Of course, every child pornography case is different and who the State will case is dependent upon the facts of the case, the possible defenses and the personal style of the prosecutor. Nevertheless, there are some patterns that emerge. In no real order, the State may call the following witnesses in a typical child pornography P2P trial:
Case agent, lead detective, initial detective, undercover detective
Whatever you want to call this person, he/she is the person that was in charge of the initial downloading process although they may have had limited involvement at the time of the arrest. Typically, they will search for the child pornography, download it from the client, prepare and send out subpoenas and then prepare the search warrant. They may not actually execute the search warrant or have any other involvement after that except for possibly a supervisory role. However, during their testimony they may testify as a non-expert on how a P2P program works. In the end, this witness will be a big nothing as they will not have any interaction with the client and this fact should be brought out in a number of ways on cross. I will not detail them here however.
If the undercover detective does not participate in the execution of the search warrant, two other detectives will likely take over the case from there. Along with over a dozen other officers from a SWAT type unit, they will execute the search warrant, collect the computer(s) and bring the client down to a local police station to be questioned. While short of doing the good cop bad cop routine, these officers will question the client and it should all be recorded.
This may be the most important witness(es) as these detectives helped to determine who will be interviewed, what will be asked, etc. The defense attorney needs to get very creative with cross examination here.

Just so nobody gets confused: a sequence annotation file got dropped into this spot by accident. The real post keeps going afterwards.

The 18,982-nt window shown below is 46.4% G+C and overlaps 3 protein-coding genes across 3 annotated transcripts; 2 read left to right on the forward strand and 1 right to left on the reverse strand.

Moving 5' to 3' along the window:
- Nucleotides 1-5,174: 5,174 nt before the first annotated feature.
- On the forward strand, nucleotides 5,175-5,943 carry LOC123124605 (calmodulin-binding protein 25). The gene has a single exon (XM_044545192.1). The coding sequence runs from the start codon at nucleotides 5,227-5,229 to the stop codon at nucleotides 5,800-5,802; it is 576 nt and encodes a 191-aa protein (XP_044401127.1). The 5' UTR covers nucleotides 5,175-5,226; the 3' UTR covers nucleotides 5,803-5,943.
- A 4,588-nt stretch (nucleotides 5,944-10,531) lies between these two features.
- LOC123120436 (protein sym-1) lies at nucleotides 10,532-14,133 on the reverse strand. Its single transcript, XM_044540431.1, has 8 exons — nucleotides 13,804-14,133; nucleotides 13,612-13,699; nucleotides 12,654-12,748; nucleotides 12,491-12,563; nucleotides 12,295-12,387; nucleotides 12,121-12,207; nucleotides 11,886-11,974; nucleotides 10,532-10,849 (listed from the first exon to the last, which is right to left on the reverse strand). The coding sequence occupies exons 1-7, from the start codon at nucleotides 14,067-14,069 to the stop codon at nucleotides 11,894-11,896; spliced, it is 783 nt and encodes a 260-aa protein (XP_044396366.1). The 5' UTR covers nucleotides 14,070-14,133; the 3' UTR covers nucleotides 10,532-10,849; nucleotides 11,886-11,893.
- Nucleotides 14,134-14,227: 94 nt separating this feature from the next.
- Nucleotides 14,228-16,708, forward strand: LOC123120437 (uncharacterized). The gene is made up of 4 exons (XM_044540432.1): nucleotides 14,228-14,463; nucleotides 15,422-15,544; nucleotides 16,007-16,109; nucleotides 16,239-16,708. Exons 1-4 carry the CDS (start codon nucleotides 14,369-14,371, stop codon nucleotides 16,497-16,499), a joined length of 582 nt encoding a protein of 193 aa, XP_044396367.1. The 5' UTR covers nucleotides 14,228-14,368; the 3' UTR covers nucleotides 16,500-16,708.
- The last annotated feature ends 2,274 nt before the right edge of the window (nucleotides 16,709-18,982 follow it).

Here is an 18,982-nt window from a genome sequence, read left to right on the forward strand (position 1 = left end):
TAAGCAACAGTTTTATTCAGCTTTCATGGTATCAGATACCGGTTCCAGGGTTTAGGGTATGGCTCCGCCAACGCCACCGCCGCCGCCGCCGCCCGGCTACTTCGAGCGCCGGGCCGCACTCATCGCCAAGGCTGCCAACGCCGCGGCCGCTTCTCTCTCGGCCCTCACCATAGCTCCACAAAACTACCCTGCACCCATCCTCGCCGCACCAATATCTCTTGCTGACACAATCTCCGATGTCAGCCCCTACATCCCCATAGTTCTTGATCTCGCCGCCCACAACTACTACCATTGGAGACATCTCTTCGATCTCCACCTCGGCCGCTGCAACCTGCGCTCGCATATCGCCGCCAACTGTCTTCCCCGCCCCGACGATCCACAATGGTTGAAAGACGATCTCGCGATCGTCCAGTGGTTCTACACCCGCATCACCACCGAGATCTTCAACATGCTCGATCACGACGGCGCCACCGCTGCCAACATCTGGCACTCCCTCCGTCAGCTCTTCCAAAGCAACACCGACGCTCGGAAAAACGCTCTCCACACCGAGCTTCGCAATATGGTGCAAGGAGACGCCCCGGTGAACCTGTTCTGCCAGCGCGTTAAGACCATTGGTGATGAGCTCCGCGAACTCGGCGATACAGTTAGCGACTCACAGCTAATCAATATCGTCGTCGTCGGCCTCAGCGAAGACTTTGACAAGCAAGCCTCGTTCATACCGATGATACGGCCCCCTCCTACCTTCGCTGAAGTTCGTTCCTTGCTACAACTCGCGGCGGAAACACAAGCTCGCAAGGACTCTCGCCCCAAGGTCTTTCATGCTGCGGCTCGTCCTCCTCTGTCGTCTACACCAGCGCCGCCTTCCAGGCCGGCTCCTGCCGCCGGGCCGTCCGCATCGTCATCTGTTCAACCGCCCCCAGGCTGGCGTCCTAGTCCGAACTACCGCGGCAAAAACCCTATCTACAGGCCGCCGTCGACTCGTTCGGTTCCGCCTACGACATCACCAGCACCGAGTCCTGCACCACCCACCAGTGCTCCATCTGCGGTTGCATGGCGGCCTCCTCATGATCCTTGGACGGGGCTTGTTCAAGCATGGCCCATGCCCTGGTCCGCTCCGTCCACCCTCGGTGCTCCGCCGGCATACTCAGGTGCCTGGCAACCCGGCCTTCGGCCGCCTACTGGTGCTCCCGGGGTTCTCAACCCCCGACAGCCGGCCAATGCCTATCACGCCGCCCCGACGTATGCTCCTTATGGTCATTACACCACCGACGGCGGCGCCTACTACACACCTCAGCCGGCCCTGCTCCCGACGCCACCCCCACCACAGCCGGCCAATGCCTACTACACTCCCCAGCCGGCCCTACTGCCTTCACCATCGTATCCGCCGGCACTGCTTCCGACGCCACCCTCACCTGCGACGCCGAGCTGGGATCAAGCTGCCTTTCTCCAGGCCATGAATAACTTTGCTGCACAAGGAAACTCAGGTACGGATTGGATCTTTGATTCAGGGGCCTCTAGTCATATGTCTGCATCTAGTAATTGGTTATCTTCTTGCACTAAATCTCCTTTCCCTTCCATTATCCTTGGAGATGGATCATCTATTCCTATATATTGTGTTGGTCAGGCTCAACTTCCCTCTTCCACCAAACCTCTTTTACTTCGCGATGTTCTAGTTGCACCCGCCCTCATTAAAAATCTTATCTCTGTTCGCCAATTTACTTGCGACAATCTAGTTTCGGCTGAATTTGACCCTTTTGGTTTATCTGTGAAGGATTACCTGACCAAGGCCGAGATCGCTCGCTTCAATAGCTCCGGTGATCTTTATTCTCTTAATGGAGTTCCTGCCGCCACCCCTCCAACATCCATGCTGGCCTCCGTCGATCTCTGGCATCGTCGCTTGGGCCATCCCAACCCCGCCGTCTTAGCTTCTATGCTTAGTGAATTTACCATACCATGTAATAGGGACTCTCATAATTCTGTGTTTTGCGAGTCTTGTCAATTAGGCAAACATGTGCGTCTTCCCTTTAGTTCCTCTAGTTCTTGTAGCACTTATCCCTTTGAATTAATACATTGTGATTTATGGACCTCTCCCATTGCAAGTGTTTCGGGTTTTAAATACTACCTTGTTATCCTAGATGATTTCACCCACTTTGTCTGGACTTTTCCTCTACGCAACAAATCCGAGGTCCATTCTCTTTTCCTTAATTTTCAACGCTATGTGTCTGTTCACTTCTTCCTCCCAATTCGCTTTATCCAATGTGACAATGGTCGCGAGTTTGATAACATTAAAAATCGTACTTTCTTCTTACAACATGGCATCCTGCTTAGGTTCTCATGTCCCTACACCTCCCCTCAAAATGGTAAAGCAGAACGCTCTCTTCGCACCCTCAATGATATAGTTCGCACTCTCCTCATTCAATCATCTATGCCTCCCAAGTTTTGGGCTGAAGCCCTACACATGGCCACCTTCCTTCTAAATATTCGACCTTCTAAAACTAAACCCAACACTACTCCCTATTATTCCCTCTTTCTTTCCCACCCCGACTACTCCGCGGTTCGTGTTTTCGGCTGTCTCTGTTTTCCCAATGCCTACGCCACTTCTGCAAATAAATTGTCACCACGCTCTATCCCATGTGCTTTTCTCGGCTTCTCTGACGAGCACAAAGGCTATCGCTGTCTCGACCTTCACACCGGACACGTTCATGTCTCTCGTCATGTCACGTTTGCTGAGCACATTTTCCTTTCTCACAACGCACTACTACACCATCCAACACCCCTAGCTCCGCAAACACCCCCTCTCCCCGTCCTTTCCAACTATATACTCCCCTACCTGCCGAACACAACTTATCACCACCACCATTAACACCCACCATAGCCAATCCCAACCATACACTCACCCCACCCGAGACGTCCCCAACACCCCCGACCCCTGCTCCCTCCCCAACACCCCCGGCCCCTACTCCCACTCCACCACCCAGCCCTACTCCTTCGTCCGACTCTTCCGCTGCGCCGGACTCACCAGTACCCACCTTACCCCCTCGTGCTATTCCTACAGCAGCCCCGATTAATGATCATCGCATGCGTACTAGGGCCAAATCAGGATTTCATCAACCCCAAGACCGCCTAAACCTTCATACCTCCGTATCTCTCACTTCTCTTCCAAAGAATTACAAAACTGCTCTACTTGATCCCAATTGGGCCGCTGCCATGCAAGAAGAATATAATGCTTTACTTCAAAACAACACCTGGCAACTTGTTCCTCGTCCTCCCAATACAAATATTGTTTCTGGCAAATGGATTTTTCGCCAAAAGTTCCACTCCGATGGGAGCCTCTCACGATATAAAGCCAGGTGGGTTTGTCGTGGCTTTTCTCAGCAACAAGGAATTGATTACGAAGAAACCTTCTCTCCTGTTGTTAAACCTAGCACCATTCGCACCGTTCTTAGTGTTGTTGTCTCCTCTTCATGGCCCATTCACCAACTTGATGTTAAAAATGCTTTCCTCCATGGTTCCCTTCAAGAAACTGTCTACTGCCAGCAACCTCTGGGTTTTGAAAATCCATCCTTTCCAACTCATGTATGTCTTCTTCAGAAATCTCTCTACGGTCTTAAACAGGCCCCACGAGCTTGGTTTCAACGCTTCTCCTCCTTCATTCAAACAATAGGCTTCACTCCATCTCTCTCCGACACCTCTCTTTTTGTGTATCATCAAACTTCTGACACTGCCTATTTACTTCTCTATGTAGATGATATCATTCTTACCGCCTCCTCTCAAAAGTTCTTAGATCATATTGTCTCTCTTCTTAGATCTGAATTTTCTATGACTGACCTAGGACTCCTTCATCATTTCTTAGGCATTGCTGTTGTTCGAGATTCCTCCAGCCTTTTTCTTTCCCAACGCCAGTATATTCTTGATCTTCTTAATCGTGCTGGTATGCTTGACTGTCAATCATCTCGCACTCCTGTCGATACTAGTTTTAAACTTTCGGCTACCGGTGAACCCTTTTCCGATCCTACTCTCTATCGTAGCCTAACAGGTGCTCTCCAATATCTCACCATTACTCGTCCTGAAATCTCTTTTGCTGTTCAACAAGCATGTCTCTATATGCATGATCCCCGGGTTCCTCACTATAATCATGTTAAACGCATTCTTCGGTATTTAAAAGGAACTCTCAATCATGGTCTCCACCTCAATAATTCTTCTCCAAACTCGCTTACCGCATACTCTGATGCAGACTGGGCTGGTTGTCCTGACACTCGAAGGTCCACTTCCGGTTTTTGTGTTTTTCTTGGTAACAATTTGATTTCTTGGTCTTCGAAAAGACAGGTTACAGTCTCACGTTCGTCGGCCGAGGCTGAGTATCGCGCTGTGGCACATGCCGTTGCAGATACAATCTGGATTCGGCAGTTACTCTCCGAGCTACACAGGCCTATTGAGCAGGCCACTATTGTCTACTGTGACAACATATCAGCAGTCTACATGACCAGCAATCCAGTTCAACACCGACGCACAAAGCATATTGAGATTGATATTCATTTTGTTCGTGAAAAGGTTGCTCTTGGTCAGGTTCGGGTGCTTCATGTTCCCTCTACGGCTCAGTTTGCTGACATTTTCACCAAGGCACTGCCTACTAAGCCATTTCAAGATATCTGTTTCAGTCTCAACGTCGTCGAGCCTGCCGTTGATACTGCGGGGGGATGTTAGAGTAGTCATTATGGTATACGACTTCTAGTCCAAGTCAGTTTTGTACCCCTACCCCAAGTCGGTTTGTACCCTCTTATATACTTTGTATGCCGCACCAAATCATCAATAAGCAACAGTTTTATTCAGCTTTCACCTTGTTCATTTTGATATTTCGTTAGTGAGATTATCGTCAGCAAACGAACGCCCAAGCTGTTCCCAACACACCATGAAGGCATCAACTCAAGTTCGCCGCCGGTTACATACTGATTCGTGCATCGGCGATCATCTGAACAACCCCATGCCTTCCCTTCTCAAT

Witness with regard to return on search warrant
A minor witness may be a chain of custody witness that drafted the return on the search warrant and transported seized equipment from one place or another. Sometimes, both sides can stipulate to the documents that the witness would introduce to avoid pointless testimony.
Prior to any search warrant, there is at least one detective that performs serveillance on the premises about to be raided. This witness was normally never called as there was no real testimony at issue here. However, the State is now making it a point to verify whether or not there was an open wi-fi signal outside of the defendant’s house/business thus attempting to foreclose this defense at trial. As a result, this witness will likely come to trial more often in the future. Of course, there are ways to attack this witness.
Computer Forensics Technician
Perhaps the State’s star witness. This is the person that will put it all together. This is also the person that may show the files to the jury (but not always). Despite this witnesses extensive training and experience, the State may not qualify this witness as an expert. This may limit the witness in what he or she can say. The defense attorney should have a brief on this issue ready to go to be faxed to the Court or to at least make an oral argument. I don’t like handing a Court a ready made brief as it makes it clear that you anticipated the argument.
Don’t let the witnesses (likely) nerdy appearance fool you. They are out to bury your client and they are trained in how to testify and how to respond to cross examination. Thus, questions must be very carefully scripted. They will do anything they can to get around your questions. Your job is to nail them down and not let them escape. Most of the witnesses have a script and if you can get them off script, they may quickly crumble. This is where computer forensics knowledge is vital. I cannot see how a defense attorney can spar with such a witness if they cannot speak the lingo and understand the concepts. This witness will likely try to use their superior knowledge to pull a fast one on everyone. Don’t let it happen! A skilled cross examiner and quickly turn this witness into one of the best tools for the defense.